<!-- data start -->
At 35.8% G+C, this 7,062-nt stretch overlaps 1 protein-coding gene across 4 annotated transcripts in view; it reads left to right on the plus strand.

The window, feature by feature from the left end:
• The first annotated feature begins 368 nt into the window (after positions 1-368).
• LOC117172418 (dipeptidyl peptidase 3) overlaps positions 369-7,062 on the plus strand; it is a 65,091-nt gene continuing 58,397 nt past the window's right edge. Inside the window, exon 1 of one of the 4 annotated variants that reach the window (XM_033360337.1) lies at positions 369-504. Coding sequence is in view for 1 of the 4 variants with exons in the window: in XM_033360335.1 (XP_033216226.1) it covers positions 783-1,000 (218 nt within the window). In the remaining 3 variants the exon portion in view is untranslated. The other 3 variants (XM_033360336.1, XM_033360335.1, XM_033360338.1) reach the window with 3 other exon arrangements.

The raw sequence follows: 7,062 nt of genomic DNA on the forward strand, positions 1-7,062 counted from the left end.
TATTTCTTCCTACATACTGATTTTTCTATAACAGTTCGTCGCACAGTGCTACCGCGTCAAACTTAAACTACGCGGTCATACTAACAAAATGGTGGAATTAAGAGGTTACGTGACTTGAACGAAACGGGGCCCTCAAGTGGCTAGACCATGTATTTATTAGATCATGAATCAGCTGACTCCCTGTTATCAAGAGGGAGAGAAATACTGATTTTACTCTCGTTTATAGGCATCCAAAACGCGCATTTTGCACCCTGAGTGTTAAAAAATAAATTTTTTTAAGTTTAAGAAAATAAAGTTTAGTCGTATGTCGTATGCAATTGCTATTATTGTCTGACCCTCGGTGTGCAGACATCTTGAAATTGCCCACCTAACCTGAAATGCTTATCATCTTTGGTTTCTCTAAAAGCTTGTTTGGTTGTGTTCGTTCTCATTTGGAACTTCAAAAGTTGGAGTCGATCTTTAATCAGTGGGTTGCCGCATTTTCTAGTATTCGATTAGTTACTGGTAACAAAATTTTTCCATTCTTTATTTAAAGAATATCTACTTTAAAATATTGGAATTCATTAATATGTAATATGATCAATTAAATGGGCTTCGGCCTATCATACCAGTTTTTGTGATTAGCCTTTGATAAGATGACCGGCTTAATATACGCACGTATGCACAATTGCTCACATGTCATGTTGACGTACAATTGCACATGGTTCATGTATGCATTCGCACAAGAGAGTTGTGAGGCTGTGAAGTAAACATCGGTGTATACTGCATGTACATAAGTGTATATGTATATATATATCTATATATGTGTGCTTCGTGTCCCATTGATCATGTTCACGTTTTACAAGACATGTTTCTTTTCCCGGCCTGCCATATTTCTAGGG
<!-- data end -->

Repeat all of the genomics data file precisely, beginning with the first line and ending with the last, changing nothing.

At 35.8% G+C, this 7,062-nt stretch overlaps 1 protein-coding gene across 4 annotated transcripts in view; it reads left to right on the plus strand.

The window, feature by feature from the left end:
• The first annotated feature begins 368 nt into the window (after positions 1-368).
• LOC117172418 (dipeptidyl peptidase 3) overlaps positions 369-7,062 on the plus strand; it is a 65,091-nt gene continuing 58,397 nt past the window's right edge. Inside the window, exon 1 of one of the 4 annotated variants that reach the window (XM_033360337.1) lies at positions 369-504. Coding sequence is in view for 1 of the 4 variants with exons in the window: in XM_033360335.1 (XP_033216226.1) it covers positions 783-1,000 (218 nt within the window). In the remaining 3 variants the exon portion in view is untranslated. The other 3 variants (XM_033360336.1, XM_033360335.1, XM_033360338.1) reach the window with 3 other exon arrangements.

The raw sequence follows: 7,062 nt of genomic DNA on the forward strand, positions 1-7,062 counted from the left end.
TATTTCTTCCTACATACTGATTTTTCTATAACAGTTCGTCGCACAGTGCTACCGCGTCAAACTTAAACTACGCGGTCATACTAACAAAATGGTGGAATTAAGAGGTTACGTGACTTGAACGAAACGGGGCCCTCAAGTGGCTAGACCATGTATTTATTAGATCATGAATCAGCTGACTCCCTGTTATCAAGAGGGAGAGAAATACTGATTTTACTCTCGTTTATAGGCATCCAAAACGCGCATTTTGCACCCTGAGTGTTAAAAAATAAATTTTTTTAAGTTTAAGAAAATAAAGTTTAGTCGTATGTCGTATGCAATTGCTATTATTGTCTGACCCTCGGTGTGCAGACATCTTGAAATTGCCCACCTAACCTGAAATGCTTATCATCTTTGGTTTCTCTAAAAGCTTGTTTGGTTGTGTTCGTTCTCATTTGGAACTTCAAAAGTTGGAGTCGATCTTTAATCAGTGGGTTGCCGCATTTTCTAGTATTCGATTAGTTACTGGTAACAAAATTTTTCCATTCTTTATTTAAAGAATATCTACTTTAAAATATTGGAATTCATTAATATGTAATATGATCAATTAAATGGGCTTCGGCCTATCATACCAGTTTTTGTGATTAGCCTTTGATAAGATGACCGGCTTAATATACGCACGTATGCACAATTGCTCACATGTCATGTTGACGTACAATTGCACATGGTTCATGTATGCATTCGCACAAGAGAGTTGTGAGGCTGTGAAGTAAACATCGGTGTATACTGCATGTACATAAGTGTATATGTATATATATATCTATATATGTGTGCTTCGTGTCCCATTGATCATGTTCACGTTTTACAAGACATGTTTCTTTTCCCGGCCTGCCATATTTCTAGGG